A Radical Food Geographies Workshop
April 5, 2020 in Denver, Colorado
You’re invited to participate in the “Building Powerful Food Stories: Legacies of Extraction, Dispossession, and Resistance ” workshop on Sunday, April 5, 2020 in Denver Colorado. This all-day workshop will provide a space to share stories about a range of ways communities are impacted by, and organize to counter inequitable food systems, while emphasizing the place-based specificities of their work. We come together with the shared understanding that food can be a tool for deepening conversations about environmental, economic, and social harms, including multiple forms of extraction and dispossession frontline communities face. However, food can also be an entry point for culturally specific forms of resistance and regeneration.
In this spirit, the aim of the workshop is to emphasize the critical role storytelling can play in the process of elevating diverse responses to these conditions, while facilitating space for skills-sharing, networking, and creative practice. The workshop will feature remarks by local community groups and academics, as well as break-out sessions on skills-based and imaginative storytelling strategies. We invite all participants interested in the following themes as they intersect with food systems: settler colonialism, agroecology, and food sovereignty, social and environmental justice, labor and farmworker’s rights, anti-hunger movements, development and gentrification, resource extraction and conflicts, activism and policy making.
“Building Powerful Food Stories”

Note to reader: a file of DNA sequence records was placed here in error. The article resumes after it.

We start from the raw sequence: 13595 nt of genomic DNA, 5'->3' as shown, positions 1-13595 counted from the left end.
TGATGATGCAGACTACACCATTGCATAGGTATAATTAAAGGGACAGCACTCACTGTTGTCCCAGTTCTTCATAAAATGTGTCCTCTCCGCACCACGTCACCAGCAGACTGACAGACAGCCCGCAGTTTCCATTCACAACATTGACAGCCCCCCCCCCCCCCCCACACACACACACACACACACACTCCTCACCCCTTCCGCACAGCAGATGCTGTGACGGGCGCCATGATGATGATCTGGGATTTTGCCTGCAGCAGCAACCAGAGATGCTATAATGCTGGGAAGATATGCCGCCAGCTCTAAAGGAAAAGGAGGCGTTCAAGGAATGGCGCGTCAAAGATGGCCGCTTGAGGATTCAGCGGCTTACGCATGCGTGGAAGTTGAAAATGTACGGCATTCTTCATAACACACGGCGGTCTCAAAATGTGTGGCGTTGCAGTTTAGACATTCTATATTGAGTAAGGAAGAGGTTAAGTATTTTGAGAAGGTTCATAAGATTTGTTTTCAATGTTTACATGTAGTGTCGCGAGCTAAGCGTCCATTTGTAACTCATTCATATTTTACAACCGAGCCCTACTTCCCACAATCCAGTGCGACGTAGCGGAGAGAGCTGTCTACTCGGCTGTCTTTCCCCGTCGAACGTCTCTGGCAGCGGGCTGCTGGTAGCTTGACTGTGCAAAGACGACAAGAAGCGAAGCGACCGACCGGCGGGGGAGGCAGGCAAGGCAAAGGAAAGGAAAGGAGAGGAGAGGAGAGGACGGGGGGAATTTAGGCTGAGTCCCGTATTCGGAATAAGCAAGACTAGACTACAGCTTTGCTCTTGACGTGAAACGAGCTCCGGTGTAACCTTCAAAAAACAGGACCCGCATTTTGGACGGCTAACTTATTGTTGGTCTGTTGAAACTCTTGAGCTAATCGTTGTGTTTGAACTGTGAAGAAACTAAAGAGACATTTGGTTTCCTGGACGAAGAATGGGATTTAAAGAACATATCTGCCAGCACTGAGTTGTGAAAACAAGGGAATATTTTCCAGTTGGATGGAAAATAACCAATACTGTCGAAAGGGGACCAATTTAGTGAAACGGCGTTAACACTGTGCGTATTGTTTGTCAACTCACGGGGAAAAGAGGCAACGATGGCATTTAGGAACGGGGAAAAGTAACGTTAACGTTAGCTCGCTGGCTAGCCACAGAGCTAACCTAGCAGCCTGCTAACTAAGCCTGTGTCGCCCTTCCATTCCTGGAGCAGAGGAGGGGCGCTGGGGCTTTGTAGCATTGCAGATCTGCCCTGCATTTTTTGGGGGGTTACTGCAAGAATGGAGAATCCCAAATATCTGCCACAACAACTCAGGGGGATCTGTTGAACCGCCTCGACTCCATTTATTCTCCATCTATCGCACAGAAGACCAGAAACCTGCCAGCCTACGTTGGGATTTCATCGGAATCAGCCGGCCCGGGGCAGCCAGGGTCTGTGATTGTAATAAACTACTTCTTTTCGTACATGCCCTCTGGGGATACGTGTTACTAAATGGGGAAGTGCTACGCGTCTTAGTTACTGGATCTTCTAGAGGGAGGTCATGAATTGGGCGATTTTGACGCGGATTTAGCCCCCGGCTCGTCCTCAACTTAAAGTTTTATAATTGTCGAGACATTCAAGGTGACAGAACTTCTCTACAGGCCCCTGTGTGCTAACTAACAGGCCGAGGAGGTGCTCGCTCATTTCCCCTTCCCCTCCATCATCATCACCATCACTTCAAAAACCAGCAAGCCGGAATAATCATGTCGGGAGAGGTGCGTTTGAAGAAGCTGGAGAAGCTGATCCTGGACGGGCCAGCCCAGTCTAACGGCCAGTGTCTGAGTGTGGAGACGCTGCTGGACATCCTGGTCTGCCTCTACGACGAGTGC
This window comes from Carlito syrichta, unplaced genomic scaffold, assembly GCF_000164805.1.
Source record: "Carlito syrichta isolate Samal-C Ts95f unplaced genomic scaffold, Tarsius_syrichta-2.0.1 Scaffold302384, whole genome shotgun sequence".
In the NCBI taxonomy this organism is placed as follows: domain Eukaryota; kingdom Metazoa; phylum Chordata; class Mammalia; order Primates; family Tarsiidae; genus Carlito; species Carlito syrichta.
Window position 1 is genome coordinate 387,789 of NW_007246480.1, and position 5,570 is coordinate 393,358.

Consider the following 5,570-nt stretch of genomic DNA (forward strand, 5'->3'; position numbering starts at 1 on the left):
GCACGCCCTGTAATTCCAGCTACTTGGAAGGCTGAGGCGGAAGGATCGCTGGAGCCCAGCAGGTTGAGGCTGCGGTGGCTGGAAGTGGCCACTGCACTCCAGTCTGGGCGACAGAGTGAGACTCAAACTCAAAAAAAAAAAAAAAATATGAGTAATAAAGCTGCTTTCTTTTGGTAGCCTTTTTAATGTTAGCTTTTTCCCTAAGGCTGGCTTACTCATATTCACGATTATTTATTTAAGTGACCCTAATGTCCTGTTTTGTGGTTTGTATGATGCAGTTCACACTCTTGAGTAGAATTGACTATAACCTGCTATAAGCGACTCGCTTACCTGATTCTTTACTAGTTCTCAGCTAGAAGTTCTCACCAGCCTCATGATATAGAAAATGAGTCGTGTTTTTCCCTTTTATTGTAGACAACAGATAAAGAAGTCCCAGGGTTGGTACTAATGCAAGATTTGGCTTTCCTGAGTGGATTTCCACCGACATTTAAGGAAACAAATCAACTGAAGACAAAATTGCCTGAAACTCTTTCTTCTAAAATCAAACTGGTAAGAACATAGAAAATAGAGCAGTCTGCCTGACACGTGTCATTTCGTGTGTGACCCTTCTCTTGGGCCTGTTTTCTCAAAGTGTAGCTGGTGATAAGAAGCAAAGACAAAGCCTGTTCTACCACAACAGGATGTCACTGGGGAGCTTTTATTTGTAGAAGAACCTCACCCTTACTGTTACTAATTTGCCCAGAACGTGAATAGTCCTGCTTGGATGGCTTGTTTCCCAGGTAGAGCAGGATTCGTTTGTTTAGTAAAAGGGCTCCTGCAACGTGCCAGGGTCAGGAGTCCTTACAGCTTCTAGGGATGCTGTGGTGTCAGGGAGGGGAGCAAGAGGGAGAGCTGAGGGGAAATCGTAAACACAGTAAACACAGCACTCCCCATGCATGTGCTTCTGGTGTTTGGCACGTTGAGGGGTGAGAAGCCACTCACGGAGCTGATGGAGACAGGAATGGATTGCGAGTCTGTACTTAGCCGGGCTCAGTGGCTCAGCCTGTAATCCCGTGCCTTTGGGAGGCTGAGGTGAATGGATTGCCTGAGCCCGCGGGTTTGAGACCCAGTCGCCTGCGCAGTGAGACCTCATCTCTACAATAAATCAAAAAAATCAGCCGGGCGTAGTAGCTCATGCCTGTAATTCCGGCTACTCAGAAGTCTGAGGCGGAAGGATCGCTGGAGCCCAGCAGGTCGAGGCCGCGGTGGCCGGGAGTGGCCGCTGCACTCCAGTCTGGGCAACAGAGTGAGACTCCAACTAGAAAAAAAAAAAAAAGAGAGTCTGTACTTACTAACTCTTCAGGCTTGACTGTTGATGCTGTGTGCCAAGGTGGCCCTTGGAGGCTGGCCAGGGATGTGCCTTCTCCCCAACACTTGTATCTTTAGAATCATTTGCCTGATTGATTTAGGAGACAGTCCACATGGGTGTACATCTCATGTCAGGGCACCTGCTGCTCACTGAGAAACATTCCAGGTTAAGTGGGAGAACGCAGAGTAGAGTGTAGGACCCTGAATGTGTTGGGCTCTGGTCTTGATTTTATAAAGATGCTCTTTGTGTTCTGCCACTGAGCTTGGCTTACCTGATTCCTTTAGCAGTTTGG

Is open to academics, as well as students and community members.
Will be supported by sliding-scale donations.
Honoraria will be given to community-based speakers, facilitators, and organizers.
Please register here.
Co-Sponsorship & Organizers: This event is co-sponsored by the Food and Agriculture Specialty Group (GFASG) of the American Association of Geographers (AAG) and the Center for Environmental Justice (CEJ) at Colorado State University.
GFASG (https://gfasg.wordpress.com/) is comprised of academics and practitioners invested in research, education, and practice to help build more just and equitable food systems. The mission of the GFASG is to be instrumental in creating networking opportunities for students and faculty who study food and agricultural geographies and those that connect to these themes. They also share ideas, relevant information, and help to stimulate partnerships across a range of communities.
The CEJ (http://environmentaljustice.colostate.edu/) fosters a space for engaged interdisciplinary scholarship, training and teaching, and community-building around issues of environmental justice. It works to build collaborations among educators, practitioners, and community members committed to challenging environmental inequalities wherever people live, work, and play and advancing socio-economic systems that serve and sustain our planet.
The workshop will precede the AAG’s Annual Meeting in Denver (April 6-10) this year, though AAG affiliation is not needed to attend this workshop. Community-partners who participate in this event are invited to contribute to the organization and facilitation of the day’s activities so that we can best support mission alignment and mutual collaboration.
Benefits of Attending:
- Networking with critical food academics and activists who share investments in advancing more just and equitable food systems.
- Elevating the important work you are doing in a public setting.
- Building capacity through sharing stories of the place-based and historically grounded particularities of your food systems work.
- Engaging in skills-based workshops to help facilitate meaningful storytelling through multiple mediums.
- Cultivating ways to build from, and mutually support, each other’s work.
After the workshop, GFASG will host an author roundtable celebrating new books in critical food studies:
A Recipe for Gentrification:Food, Power, and Resistance in the City, edited by Alison Hope Alkon, Yuki Kato, and Joshua Sbicca
Indigenous Food Sovereignties in the United States: Restoring Cultural Knowledge, Protecting Environments, and Regaining Health, edited by Devon A. Mihesuah and Elizabeth Hoover, Foreword by Winoma LaDuke
The New American Farmer: Immigration, Race, and the Struggle for Sustainability, by Laura-Anne Minkoff-Zern